First, there could not have been light and dark in its simplest meaning, as there were still no permanent sources of light. More>>
וַיֹּאמֶר אֱלֹהִים יְהִי רָקִיעַ בְּתוֹךְ הַמָּיִם וִיהִי מַבְדִּיל בֵּין מַיִם לָמָיִם 1:6
Gene. 1:6 Then God said, “Let a firmament exist in the midst of the water, that it be a distinction between waters and waters.”
I have to conclude that the waters mentioned in this verse are related to the reference of the deep in v. 1:2. So the waters would be inaccessible or unfathomable. The word [;yqir, translated as firmament, can also mean an expanse (probably thought by the biblical Hebrews to be solid) or a vault of heaven, thereby capable of dividing waters. The next two verses tell us what the scribe thought the firmament was. Notice that this verse introduces the next two, which are an expansion of this one. Thus the construction of vss. 1:6 to 1:8 can be seen to echo the construction in vss. 1:1 to 1:3.
This verse also contains a vav prefix to the verb of the word yhiyw,, the root meaning to be, in the second part of the verse and I claim the vav is inverting. However, the phrase following it is universally translated as “… and let it be a distinction…” so that the vav prefix is assumed to be non-inverting. Nothing earth shaking here, but it offers a hint into my methods of translation.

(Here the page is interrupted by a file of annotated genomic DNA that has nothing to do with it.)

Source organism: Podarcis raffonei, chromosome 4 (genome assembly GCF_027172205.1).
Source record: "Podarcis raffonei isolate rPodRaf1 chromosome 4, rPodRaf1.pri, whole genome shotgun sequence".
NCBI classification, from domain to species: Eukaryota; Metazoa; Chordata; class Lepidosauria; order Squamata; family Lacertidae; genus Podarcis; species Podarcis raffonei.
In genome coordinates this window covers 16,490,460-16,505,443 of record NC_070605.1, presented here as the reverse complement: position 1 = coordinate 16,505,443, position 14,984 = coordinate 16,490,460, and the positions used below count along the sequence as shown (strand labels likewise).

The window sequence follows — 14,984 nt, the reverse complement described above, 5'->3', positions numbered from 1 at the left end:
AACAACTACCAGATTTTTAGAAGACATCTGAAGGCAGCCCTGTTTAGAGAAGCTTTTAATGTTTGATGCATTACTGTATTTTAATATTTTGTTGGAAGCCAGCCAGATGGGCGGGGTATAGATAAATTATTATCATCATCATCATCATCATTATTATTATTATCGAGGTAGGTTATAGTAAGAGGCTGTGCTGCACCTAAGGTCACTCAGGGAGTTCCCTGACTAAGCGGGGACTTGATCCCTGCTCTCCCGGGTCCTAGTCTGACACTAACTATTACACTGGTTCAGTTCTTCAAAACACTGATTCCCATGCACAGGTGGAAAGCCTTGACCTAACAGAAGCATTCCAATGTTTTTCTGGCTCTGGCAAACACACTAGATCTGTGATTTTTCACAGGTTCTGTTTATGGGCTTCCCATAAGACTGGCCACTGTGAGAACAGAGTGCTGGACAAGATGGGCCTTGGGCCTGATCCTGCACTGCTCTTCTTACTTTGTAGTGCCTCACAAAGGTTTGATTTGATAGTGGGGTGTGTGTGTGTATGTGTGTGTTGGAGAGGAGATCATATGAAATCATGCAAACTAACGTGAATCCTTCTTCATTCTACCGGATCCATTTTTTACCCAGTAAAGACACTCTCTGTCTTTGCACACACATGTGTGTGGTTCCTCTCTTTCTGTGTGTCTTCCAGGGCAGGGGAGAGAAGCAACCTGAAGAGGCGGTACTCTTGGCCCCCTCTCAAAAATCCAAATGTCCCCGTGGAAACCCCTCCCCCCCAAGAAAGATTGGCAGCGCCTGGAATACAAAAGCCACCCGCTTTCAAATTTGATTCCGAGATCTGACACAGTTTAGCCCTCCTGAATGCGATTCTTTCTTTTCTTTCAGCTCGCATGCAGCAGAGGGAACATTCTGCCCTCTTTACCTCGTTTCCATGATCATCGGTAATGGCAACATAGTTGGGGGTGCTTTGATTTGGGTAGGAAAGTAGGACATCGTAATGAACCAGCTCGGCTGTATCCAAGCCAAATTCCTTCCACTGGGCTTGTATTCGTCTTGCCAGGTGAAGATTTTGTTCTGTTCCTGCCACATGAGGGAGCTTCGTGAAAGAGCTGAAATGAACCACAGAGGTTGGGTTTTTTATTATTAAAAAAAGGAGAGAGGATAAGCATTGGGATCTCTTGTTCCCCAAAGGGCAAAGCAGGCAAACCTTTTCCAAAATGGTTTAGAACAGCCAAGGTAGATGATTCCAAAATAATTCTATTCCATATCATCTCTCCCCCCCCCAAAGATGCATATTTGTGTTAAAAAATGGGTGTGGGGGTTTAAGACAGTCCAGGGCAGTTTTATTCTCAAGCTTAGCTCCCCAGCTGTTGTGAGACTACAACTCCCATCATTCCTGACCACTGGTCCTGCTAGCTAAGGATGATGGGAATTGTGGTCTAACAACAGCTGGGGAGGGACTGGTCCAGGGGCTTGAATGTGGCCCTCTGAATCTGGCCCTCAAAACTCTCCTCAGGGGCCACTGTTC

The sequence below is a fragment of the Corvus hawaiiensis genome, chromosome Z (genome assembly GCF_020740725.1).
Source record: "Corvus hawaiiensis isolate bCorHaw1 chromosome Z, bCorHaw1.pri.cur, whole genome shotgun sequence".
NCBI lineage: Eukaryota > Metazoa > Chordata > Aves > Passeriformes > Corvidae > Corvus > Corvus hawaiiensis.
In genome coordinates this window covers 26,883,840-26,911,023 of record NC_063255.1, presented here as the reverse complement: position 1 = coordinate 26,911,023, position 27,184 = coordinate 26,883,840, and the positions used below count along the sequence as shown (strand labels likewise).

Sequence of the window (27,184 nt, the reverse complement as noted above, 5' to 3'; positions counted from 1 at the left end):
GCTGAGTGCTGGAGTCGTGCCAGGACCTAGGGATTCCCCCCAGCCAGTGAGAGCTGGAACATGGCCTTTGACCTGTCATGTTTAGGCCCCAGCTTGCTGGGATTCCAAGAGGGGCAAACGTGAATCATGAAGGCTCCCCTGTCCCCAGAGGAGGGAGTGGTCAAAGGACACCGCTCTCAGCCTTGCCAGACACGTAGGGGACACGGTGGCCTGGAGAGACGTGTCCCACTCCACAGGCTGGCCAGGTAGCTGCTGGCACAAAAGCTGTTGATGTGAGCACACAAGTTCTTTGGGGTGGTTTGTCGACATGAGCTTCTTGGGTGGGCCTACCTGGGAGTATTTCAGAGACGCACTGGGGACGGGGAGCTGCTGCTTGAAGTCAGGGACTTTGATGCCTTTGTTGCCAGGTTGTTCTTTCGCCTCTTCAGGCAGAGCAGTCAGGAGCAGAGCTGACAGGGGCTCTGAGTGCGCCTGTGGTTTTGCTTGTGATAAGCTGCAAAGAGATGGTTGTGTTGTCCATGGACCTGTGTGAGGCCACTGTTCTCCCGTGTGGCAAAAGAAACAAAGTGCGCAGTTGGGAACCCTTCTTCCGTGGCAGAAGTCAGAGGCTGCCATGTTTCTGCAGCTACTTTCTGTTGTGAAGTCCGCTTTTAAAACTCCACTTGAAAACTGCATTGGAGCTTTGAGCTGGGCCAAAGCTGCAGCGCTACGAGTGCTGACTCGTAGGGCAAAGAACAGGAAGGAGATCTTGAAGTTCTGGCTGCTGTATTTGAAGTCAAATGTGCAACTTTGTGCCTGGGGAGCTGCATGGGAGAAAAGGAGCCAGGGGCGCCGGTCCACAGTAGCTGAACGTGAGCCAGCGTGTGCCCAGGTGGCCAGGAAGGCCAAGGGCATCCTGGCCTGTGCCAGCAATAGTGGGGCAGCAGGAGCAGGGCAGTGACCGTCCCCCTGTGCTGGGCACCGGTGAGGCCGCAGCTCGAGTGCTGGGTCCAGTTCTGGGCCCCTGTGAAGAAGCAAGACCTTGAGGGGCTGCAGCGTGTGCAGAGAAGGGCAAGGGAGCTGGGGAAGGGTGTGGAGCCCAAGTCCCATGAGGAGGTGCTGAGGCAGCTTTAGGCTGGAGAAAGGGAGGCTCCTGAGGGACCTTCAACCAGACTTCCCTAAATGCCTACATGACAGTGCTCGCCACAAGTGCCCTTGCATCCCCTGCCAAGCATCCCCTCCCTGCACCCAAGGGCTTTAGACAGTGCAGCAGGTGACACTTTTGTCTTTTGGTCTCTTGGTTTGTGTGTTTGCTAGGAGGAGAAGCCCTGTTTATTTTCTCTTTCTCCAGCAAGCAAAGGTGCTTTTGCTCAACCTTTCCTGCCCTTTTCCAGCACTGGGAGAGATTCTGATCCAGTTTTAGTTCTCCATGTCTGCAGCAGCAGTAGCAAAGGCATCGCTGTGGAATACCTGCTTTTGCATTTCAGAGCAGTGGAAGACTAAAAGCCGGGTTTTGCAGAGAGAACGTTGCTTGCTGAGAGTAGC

וַיַּעַשׂ אֱלֹהִים אֶת־הָרָקִיעַ וַיַּבְדֵּל בֵּין הַמַּיִם אֲשֶׁר מִתַּחַת לָרָקִיעַ וּבֵין הַמַּיִם אֲשֶׁר מֵעַל לָרָקִיעַ 1:7
Gene. 1:7 Thus God made the firmament and divided the water that was beneath the firmament from the water that was beyond the firmament, and it was so.
The wording of this verse leads me to suspect that the author and others of his time may have believed that the water beyond the firmament accounted for rain. [Return to Gene. 7:11]
וַיִּקְרָא אֱלֹהִים לָרָקִיעַ שָׁמָיִם וַיְהִי־עֶרֶב וַיְהִי־בֹקֶר יוֹם שֵׁנִי 1:8
Gene. 1:8 And God called the firmament heaven. And it was evening and it was morning, period two.